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UKIP wobble into new race row over Mo Farah

ANOTHER RACISM CASE: UKIP leader Farage, left, and Olympic hero Farah (PA)

RIGHT-WING PARTY UKIP is again embroiled in another racism storm after one of its candidates described Mo Farah as "African" and questioned his membership of Team GB.

David Wycherley, who is standing for Rushall-Shelfield ward, asked his Facebook friends to explain "how Mo Farah, an African… has won a Gold medal for Great Britain".

Wycherley also joked about "starving Africans".

This race row is the latest in a series of blunders by UKIP party members, which has resulted in suspensions resignations.

Last week UKIP member Andre Lampitt was kicked out of the party for his “repellent” views on Nigerians and immigrants, and yesterday (April 29) Enfield, north London, candidate William Henwood, resigned after suggesting Lenny Henry should leave Britain for a “black country”.

Party leader Nigel Farage, who has since apologised to Henry on social media, claimed the party is being infiltrated by people trying to bring it down.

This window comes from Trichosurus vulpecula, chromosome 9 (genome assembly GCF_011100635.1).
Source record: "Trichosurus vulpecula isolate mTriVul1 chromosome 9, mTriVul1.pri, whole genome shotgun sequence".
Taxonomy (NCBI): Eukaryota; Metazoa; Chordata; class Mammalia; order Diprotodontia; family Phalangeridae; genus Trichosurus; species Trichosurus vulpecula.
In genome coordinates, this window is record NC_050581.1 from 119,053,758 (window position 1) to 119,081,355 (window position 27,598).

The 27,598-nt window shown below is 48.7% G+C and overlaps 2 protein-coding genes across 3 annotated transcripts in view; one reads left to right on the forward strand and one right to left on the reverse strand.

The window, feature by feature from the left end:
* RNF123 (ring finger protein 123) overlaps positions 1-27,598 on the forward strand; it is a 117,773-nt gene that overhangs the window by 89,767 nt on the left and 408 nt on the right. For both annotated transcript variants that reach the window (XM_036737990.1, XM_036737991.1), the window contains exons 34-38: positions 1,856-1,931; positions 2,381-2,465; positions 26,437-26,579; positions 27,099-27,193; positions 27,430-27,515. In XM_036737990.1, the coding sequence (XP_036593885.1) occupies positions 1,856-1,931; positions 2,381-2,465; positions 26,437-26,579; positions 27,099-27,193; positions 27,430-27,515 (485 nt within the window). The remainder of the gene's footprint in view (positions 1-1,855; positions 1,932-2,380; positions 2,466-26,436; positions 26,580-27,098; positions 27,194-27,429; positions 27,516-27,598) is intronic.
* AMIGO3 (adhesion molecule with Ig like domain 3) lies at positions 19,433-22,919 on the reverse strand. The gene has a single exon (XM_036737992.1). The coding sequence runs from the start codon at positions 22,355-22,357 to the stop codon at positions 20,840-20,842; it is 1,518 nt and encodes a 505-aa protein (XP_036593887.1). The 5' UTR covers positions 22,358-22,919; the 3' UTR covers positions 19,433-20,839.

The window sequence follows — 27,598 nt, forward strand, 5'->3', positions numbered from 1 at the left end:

Farage also hit back at a Guardian report that a cross party campaign is being launched to brand his party as expressing racist views.

He said to the BBC: "I am really sorry that millions of people who have decided to vote UKIP next month now find themselves accused by the political establishment of supporting racism.

"This is like the incident between Gordon Brown and Gillian Duffy at the last general election writ large – this time it is not merely one person being slandered by one establishment party but huge numbers of decent British people under attack and all three Westminster parties levelling the charge of racism and bigotry."

Farage added: "They are trying to browbeat the British public into abandoning UKIP and sticking with open-door immigration by using the most disgraceful slurs. This is the classic tactic of any cartel whose position is threatened by a new competitor in the market place.

"When UKIP was perceived mainly as a threat to the Conservative party, it was David Cameron and his colleagues who used this tactic. Now we are recognised as a threat to the entire establishment it is all three parties that are slinging mud."

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